is a form of gambling
found mostly in Indianapolis
. It is typically run out of ramshackle, inner-city
residential or commercial buildings known as "pea-shake houses."
The winning numbers are based on the numbers written or painted on "peas," which are pea-sized balls numbered with a single-digit number. The peas are shaken from a container at least four times a day at each house. Ironically, a number of Hoosier Lottery (Indiana) games are fashioned after pea-shake games, such as selecting winning combinations of three or four numbers, pull tabs and tickets.
People can pay from two cents and up to play pea-shake, and a winner can collect up to several thousand dollars, depending on how much money they put down.
A crackdown on pea-shake houses was announced by the Indianapolis Metropolitan Police Department in April, 2007. In February state senator Glenn Howard had urged there be no crackdown, recognizing that the gambling was illegal but noting that it didn't hurt anybody.
- Police make another gambling bust at WTHR, including photographs of pea shake equipment
- Pea Shake' Charges Dropped Over Warrant Errors Details about those flaws weren't available. The prosecutor's office didn't say exactly how many people had charges dismissed, but it said the number could be more than 50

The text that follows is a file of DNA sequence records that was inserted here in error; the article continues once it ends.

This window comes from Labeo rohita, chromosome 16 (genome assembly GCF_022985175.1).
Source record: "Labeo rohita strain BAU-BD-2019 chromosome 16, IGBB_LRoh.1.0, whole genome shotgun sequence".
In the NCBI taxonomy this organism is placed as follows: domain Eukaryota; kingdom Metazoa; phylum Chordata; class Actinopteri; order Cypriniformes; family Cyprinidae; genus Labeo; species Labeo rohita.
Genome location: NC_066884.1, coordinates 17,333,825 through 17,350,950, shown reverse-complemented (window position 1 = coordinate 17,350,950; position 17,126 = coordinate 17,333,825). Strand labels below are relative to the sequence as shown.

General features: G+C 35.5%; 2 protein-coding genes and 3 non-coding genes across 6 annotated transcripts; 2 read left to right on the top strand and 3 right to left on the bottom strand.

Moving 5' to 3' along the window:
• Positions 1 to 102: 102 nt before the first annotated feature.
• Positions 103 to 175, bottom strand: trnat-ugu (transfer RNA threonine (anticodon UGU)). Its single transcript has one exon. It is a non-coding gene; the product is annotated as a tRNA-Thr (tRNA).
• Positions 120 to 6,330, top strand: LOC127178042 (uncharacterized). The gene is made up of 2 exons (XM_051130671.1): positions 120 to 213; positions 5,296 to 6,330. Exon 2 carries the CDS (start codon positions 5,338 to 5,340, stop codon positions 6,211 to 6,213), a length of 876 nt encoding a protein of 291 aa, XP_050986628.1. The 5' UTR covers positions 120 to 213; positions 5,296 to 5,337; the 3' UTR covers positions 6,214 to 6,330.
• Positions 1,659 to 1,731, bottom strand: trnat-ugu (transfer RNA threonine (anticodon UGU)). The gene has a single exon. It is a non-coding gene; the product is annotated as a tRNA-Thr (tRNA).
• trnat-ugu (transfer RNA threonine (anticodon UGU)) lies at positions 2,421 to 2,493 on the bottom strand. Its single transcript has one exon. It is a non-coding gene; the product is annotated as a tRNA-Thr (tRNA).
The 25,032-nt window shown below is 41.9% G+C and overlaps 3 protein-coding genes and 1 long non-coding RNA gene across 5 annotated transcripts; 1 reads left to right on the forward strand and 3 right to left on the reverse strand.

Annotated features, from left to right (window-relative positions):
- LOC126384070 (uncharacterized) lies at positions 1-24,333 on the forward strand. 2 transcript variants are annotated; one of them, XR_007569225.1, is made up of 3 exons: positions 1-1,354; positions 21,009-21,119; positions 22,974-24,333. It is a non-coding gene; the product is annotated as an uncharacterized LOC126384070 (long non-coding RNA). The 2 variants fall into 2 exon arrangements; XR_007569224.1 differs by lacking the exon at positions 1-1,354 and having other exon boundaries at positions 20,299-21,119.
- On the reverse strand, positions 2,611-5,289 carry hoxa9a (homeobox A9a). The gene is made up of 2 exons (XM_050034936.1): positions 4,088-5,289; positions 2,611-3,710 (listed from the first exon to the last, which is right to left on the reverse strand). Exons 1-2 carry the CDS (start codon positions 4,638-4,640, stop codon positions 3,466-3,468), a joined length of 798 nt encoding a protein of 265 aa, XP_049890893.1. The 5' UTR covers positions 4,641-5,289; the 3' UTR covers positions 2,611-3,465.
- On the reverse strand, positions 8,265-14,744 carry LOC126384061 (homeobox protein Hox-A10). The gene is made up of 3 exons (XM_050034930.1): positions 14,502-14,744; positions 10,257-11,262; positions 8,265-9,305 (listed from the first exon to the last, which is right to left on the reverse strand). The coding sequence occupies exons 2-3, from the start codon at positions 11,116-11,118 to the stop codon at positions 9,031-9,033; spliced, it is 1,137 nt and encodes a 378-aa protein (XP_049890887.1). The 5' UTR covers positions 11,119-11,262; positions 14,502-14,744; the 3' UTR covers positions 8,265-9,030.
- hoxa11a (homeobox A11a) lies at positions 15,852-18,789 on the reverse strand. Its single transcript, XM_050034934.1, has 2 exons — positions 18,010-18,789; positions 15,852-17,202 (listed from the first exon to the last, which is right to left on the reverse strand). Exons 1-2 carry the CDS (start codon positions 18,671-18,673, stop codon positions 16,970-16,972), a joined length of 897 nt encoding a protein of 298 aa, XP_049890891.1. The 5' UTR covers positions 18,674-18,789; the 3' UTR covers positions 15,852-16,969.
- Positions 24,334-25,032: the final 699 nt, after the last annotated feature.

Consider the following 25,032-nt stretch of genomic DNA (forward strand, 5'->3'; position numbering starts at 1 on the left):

- Is There Big A Pea Shake-Up Coming? Remember back in February 2007 I wrote about a possible federal investigation of the city’s pea shake houses? Fast forward 18 months. My sources are telling me that a reported grand jury probe of some IMPD officers may involve Indianapolis’ pea shake houses. It’s still unclear what the charge is, although bribery, money laundering and tax evasion are the first things that comes to my mind.
- Police: Gambling House Persists The alleged operators and patrons of a house that police said is long known to host pea-shake gambling could face charges as soon as this week. Police raided the home nine days ago, but it apparently reopened for business the next day.